Review by Gerhard Clausing •
An actor who challenges various norms in his performances can be expected to do the same when using photography as another outlet for his creative abundance. That’s a perfect description of Lars Eidinger – he is not afraid to devote his skills to creating characters who show us the darker side of ourselves and often manages to integrate popular culture in his portrayals of well-known roles on stage and screen. Here he has produced a photographic project that highlights unnoticed and neglected moments from what accompanies us in our daily life. What will the future think of the bits and pieces shown here?
The title of the book itself presents us with an anomaly, a puzzle to unravel. Applying the strike-through technique to a rough-looking calligraphic type, the resulting title
AUTISTIC DISCO, as shown on the cover and elsewhere, seems to cast doubt on its own full presence; we might be perceiving something that might be in the process of disappearing – something that in the future might be seen as puzzling remainders of culturally marginal past juxtapositions. “Autistic” here seems to be hinting at self-centered preoccupation rather than at the disability proper. “Disco” might be referring to the blending of astutely observed marginalia which Eidinger flashes in front of us, just like some styles of music that might be confrontational and make you think or stir up some emotions. The title design and the page numbers also express a certain improvisational mood.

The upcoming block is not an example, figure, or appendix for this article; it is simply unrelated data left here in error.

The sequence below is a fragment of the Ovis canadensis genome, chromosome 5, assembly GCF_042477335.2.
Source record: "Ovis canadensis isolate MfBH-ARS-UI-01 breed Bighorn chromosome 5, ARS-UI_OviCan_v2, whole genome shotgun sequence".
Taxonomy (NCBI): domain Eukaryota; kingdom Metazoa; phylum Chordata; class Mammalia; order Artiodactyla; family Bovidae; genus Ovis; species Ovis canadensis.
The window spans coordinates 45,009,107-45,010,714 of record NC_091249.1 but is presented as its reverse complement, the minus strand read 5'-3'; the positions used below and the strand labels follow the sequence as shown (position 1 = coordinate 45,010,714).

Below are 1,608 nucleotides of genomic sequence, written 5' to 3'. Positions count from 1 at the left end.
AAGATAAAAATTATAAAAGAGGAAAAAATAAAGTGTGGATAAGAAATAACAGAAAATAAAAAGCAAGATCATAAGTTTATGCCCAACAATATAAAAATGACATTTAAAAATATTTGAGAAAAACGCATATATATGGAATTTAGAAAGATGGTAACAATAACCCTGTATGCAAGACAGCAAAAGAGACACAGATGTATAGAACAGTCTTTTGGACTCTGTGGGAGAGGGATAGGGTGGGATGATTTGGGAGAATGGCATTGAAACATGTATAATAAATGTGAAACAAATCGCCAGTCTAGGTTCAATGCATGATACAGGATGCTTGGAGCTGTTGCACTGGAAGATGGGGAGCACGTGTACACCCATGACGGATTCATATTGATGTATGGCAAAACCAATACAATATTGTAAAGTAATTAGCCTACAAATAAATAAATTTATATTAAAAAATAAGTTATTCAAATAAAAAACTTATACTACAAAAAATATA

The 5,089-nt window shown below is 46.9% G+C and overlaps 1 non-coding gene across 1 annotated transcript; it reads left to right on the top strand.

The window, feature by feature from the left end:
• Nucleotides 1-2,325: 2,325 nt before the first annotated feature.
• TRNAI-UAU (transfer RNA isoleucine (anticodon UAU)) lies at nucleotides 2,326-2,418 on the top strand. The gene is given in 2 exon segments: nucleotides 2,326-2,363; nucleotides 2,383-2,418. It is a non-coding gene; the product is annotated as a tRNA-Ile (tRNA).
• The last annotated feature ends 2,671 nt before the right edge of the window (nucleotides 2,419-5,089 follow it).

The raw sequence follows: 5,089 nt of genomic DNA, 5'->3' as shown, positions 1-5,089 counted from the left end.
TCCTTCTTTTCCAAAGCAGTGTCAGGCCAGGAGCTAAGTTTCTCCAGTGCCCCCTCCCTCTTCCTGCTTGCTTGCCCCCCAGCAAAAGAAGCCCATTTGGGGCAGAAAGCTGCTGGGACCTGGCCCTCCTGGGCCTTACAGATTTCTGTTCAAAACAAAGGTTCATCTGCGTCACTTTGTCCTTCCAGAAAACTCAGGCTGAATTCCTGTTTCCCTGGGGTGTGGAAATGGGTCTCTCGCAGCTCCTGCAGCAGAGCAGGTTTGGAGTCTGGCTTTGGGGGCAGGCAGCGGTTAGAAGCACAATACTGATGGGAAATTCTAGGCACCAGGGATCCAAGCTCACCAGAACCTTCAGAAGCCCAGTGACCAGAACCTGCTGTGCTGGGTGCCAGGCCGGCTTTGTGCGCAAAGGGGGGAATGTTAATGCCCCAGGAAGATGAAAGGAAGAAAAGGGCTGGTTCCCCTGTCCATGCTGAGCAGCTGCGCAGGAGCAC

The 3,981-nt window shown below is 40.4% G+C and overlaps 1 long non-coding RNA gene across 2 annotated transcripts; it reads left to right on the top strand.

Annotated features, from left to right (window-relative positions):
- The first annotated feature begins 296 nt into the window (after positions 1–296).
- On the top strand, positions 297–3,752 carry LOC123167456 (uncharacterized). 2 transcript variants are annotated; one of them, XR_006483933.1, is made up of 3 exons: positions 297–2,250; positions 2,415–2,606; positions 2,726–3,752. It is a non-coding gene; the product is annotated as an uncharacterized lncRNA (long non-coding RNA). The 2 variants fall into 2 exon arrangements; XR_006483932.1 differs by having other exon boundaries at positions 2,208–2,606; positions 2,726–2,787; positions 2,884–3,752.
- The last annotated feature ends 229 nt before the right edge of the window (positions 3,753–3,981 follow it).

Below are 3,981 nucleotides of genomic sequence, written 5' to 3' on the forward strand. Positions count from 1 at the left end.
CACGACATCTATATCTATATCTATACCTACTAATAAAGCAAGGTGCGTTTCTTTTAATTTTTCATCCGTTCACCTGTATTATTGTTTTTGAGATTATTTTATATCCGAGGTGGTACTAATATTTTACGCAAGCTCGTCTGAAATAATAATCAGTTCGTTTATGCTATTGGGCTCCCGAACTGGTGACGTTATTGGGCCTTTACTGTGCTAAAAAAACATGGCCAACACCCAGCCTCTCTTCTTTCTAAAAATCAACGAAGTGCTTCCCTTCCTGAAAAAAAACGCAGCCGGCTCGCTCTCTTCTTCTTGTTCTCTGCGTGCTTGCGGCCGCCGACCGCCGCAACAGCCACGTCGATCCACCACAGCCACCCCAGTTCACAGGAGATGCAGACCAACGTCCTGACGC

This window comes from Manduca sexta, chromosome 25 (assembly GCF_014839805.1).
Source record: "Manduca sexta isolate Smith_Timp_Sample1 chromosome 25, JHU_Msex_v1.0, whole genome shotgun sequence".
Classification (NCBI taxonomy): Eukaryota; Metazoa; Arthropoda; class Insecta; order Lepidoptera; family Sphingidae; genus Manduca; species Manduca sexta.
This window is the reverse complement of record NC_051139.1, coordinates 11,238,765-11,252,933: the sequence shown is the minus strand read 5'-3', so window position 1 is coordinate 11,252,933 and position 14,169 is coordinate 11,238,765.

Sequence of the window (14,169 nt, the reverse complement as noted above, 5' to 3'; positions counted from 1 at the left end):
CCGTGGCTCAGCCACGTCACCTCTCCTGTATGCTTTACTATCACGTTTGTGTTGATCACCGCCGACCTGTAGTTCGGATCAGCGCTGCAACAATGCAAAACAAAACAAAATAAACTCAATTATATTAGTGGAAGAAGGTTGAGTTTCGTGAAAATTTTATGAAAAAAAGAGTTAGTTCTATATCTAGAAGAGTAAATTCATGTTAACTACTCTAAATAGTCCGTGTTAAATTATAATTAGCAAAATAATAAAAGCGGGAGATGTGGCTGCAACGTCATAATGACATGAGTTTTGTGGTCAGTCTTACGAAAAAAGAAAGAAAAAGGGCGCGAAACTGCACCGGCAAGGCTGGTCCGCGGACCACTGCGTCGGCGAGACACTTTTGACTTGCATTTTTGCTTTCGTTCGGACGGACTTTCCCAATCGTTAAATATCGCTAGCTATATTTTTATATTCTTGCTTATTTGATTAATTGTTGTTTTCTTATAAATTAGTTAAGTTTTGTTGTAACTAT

When all is said and done, it is the odd moments of our lives that we might remember most and that will give future generations the puzzling assignment to make some sense of it all. What distinguishes Eidinger’s work is his uncanny ability to show us skewed moments from all over the world to demonstrate the same ubiquitous samenesss of ordinary peculiarities.
We see cast-away objects that seem to have lost their meaning, people unguarded and sequestered, structures and patterns that show kinks in their appearance, and other select oddities in style and form that seem garishly out of place or else seriously encroached-upon. Eidinger shows us extraordinary ordinary moments – his project makes us look at ourselves and our accoutrements in new ways.
In his essay “Sadness encapsulated in a cosmos of silent signs,” Simon Strauß aptly refers to Eidinger’s project constituting “symbolic images of an era of exhaustion.” There is a feeling of isolation, perhaps longing for a restoration of what might have been more together once upon a time. Is there a sense of doom, of impending disaster? Only you, the viewer, can decide. Lars Eidinger’s observations will get to you if you let them, and I highly recommend this book as an exploratory adventure of social and psychological self-examination, and as an example of more meaningful photography with a nod to social and historical relevance.
Gerhard Clausing, PBJ Associate Editor, is a photographer and author from Southern California.
Lars Eidinger –
Photographer: Lars Eidinger (born in Berlin and lives in Berlin-Charlottenburg, Germany)
Publisher: Hatje Cantz, Berlin, Germany; © 2020
Essay: Simon Strauß
Languages: German and English
Hardback, cloth-covered, sewn; 128 pages, paginated, with 104 color images and a collage of 112 hotel rooms; index of locations; 17.5 x 24.5 cm / 7 x 9.75 inches; printed and bound in Latvia by Livonia Print, Riga. ISBN 978-3-7757-4781-3
Photobook Designer: Karsten Heller, DiG Studio
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